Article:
Kickvox Launches Bing-Powered Apps to Take a Visual Approach to Mobile Search

According to Toronto-based Kickvox mobile search is ‘broken,’ with existing technologies still having been built and optimized for desktop and not considerate of the limited screen real estate and mobile user interaction. Taking that into consideration, the company announced today the launch of its iOS and Android application, taking a mobile-first, visual approach to search in order to provide users with what it calls a visually categorized and integrated experience.

“The reason we thought it [mobile search] was broken was because every other industry was evolving and for the last 15 years, search has still stayed pretty much the same,” said co-founder and CEO Alan Nowogrodski in an interview with BetaKit. “The way we search has changed, we used to use a computer, now we use the phone, we used to search at home, now we’re searching while walking on the street, taking a bus, the way we search for things and type is dramatically different.”

To take that new reality into account the company decided to research how mobile search might be made more effective, which eventually resulted in discovering that visual-based search was more effective than text-based search (although the company is still waiting to gather more data before releasing exactly how much more effective it may be) and started working on Kickvox.

After downloading the app and typing keywords into the search bar, users start seeing search results, all from integrated applications ranging from Yelp, Wikipedia, Yahoo!, and Rotten Tomatoes, among others. Similar to Google, users can search the web, for news, and for images and videos, or browse through mobile-friendly sites in categories including shopping, money, and travel. Search results are displayed as app-like icons, with more results as they scroll down. Its navigation lets users jump to additional search results, and click through the next results without having to go back to the search page.

For example if someone was searching online for The Hobbit, they would see icons displayed for IMDb, Wikipedia, Amazon, and Yahoo!, with a Wikipedia description displayed below those icons. They could scroll down to find the official movie website, and click through for more info, scrolling through other results until they found the information they wanted.

To power its search results, the company partners with Microsoft’s Bing search engine, however is also actively working with Yahoo! and Google for certain features. When asked about what prevents the search giants from switching to a more visual approach for their mobile search, Nowogrodski said he believes because their user base is already familiar with their user interface, it would be too drastic of a switch, and their profits are dependent on selling keyword advertising. Nonetheless, Google has taken measurable steps to improve the mobile search experience, having recently introduced Siri-like functionality to its iOS app, and previously releasing Google Now for Android. The one thing Kickvox will stick to in regards to traditional search platforms is looking to search ads as its primary source of revenue.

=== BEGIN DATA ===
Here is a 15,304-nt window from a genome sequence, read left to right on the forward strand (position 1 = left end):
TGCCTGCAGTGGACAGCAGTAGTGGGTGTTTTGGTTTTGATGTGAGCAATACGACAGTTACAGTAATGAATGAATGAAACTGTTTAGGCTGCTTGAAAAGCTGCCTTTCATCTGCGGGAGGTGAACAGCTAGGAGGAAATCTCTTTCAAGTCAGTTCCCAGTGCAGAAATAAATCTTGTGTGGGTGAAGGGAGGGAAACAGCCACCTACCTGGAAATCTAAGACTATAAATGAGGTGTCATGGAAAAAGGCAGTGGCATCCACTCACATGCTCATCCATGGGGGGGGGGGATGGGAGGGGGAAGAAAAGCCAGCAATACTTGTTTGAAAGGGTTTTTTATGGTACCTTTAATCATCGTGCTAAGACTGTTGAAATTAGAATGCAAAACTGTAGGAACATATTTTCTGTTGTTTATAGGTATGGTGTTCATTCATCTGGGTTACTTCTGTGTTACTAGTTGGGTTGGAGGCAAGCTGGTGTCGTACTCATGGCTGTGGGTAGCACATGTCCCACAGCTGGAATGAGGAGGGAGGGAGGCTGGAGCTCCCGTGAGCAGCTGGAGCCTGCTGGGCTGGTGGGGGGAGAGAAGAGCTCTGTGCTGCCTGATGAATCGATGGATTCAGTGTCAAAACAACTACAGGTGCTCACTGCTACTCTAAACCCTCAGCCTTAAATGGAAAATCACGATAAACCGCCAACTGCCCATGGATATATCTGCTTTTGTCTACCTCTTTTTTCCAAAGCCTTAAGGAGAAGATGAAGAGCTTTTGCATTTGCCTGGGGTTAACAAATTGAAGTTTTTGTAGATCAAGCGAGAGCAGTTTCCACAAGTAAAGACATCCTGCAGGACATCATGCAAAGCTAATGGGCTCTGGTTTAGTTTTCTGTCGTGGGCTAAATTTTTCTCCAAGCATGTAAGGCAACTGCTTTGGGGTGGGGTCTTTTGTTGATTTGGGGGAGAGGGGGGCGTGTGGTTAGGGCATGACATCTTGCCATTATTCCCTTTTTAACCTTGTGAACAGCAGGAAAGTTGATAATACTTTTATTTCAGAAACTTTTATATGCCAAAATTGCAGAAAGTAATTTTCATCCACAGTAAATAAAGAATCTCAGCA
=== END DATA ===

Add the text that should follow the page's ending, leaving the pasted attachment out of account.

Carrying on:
Other startups like Hubbl are also looking to tackle search and discovery with its visual approach to helping users find apps, although the Apple App Store also got a visual search overhaul with the release of iOS 6. Another Y Combinator-backed company, Swiftype, aims to enhance the search experience on any given website, though it’s currently not focused on mobile. While there is certainly a trend towards mobile-first experiences, which also includes mobile search, the app requires that users download, open and use a separate app, rather than defaulting to their mobile browser. It will have to work hard to wrestle users away from their habits of turning to Google for their queries, or whatever mobile browser comes pre-installed on their smartphone.


Humayun Khan

Humayun Khan is a Senior Writer and Analyst at BetaKit. A marketing graduate with honors, Humayun's work experience spans the fields of consumer behaviour with noted contributions in an academic paper published in the Journal of Consumer Psychology and market research consulting having coordinated projects for a major financial services client at Decode Inc. More recently he was involved in business strategy as a Business Analyst for an equipment rental outlet and prior in the National Marketing Department at Ernst & Young LLP. He is passionate about emerging and disrupting technology and its ability to transform and create entirely new industries.

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